Of course, I laud the volunteer too in the sense that we’re hearing that Donegal seats were gained at the rate of 50 Euro per canvass. Who’s funding that? Have the business men become aware of the threat the SDLP pose with their rejection of war? Of course, I’m referring to the same people who foisted Raytheon on Derry and it wasn’t John Hume, contrary to popular myth.

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  5. Drumlins Rock (profile) says:

    This shows the problem of having both polls on the same day. It should be avoided at all costs in future.

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  6. Well, you could co-opt the runner up in the election, as that is the next most popular choice of the voters. He or she might not be from the same party as the vacating member. But that’s fine, it is the electors who should choose, not party whips.

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  7. Like Ive said there is just too much co-option and its being abused. The proper election date would be mid term.
    We might want to believe that voters vote for “people” but the reality is they are voting for the symbol on the ballot paper.
    Perhaps it would discourage resignations for sometimes spurious reasons if the runner up was co-opted. That would take it out of the hands of the “whips”.
    But there have been vitriolic cases in the past where councillors have died (hardly a choice they made) and the opposing parties on the councils have demanded an election.
    Its just tacky and tasteless.
    In cases like that its hardly in the hands of party whips. More in the hands of “God” and she (sic) can be very unforgiving.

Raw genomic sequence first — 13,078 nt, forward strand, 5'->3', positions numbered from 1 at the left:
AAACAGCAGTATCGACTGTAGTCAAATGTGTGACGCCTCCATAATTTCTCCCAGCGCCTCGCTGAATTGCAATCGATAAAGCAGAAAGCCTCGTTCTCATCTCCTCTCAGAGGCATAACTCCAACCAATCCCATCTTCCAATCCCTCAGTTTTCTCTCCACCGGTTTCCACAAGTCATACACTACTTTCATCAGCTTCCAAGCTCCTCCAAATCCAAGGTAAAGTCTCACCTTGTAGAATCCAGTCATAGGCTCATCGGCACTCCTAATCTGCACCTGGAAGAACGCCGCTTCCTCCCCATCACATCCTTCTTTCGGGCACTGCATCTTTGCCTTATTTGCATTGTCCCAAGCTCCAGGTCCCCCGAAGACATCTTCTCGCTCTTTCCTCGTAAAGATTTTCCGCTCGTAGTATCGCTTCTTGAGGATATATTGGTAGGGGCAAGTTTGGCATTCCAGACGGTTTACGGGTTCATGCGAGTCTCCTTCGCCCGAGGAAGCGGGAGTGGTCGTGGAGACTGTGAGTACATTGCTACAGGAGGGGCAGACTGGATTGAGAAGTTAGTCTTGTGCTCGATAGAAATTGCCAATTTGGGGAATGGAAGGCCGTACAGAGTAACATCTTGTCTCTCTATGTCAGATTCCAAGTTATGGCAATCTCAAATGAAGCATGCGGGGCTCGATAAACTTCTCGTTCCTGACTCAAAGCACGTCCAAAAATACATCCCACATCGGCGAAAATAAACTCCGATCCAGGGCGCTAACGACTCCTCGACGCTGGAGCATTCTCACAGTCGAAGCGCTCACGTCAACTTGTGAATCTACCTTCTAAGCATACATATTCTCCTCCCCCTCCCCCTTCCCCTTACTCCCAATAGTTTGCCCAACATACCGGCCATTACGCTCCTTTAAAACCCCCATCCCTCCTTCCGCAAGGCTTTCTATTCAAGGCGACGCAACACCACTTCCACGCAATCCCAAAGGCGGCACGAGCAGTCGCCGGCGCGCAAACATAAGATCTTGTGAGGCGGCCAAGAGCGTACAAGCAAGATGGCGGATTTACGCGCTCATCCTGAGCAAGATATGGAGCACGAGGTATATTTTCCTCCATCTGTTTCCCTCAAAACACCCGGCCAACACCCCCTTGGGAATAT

No co-option in these cases is just being decent.
    We could do with more decency not less.

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  8. aquifer (profile) says:

    Standing as an MLA is cheap publicity for a council candidate, and work as a councillor can build votes to become an MLA.

    So why should ultra local casework quality people as MLAs?

    Too many MLAs are cringeworthy, with a faint grasp of bigger or more complex issues,, and that tradition of local casework and fixing invites corruption.

    Better to stagger council and assembly elections and maybe have bigger and effectively larger constituencies too, or a proportional party top-up,, to get MLAs who are really up to the job.

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  9. Back in October, I went around the local parties to ask their policy on hedging their bets and running for multiple institutions.

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  10. Valenciano (profile) says:

    “We might want to believe that voters vote for “people” but the reality is they are voting for the symbol on the ballot paper.”

    Mostly true but not always true. I know people who vote for parties which they don’t agree with because the local representative sorted something for them. So we shouldn’t assume that.

    Besides, isn’t the whole point of having an STV system that we vote for an individual candidate? If we’re going to assume that people are only motivated by party choice then we might as well switch to list PR.